"This is the first nanotube-based sensor that can detect analytes at the subcellular level," said Michael Strano, a professor of chemical and biomolecular engineering at Illinois and corresponding author of a paper to appear in the Jan. 27 issue of the journal Science. "We also show for the first time that a subtle rearrangement of an adsorbed biomolecule can be directly detected by a carbon nanotube."
At the heart of the new detection system is the transition of DNA secondary structure from the native, right-handed "B" form to the alternate, left-handed "Z" form.
"We found that the thermodynamics that drive the switching back and forth between these two forms of DNA structure would modulate the electronic structure and optical emission of the carbon nanotube," said Strano, who is also a researcher at the Beckman Institute for Advanced Science and Technology and at the university's Micro and Nanotechnology Laboratory.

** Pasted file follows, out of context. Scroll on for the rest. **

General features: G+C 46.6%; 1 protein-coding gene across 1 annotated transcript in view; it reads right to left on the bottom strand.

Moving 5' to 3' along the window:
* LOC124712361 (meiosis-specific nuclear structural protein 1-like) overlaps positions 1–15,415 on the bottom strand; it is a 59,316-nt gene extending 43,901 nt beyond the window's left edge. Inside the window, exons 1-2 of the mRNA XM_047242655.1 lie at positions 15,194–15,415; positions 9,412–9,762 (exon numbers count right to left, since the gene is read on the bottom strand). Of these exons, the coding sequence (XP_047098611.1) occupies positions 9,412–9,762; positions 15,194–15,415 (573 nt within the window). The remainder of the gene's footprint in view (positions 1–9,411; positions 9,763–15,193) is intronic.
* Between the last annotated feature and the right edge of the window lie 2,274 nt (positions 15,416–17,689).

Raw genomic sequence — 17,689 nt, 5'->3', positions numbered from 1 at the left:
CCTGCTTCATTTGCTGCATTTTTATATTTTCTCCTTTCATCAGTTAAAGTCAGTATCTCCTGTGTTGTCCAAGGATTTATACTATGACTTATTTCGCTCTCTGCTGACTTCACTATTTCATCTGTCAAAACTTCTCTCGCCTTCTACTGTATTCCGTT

To make their sensors, the researchers begin by wrapping a piece of double-stranded DNA around the surface of a single-walled carbon nanotube, in much the same fashion as a telephone cord wraps around a pencil. The DNA starts out wrapping around the nanotube with a certain shape that is defined by the negative charges along its backbone.
When the DNA is exposed to ions of certain atoms -- such as calcium, mercury and sodium -- the negative charges become neutralized and the DNA changes shape in a similar manner to its natural shape-shift from the B form to Z form. This reduces the surface area covered by the DNA, perturbing the electronic s
Contact: James E. Kloeppel, Physical Sciences Editor
University of Illinois at Urbana-Champaign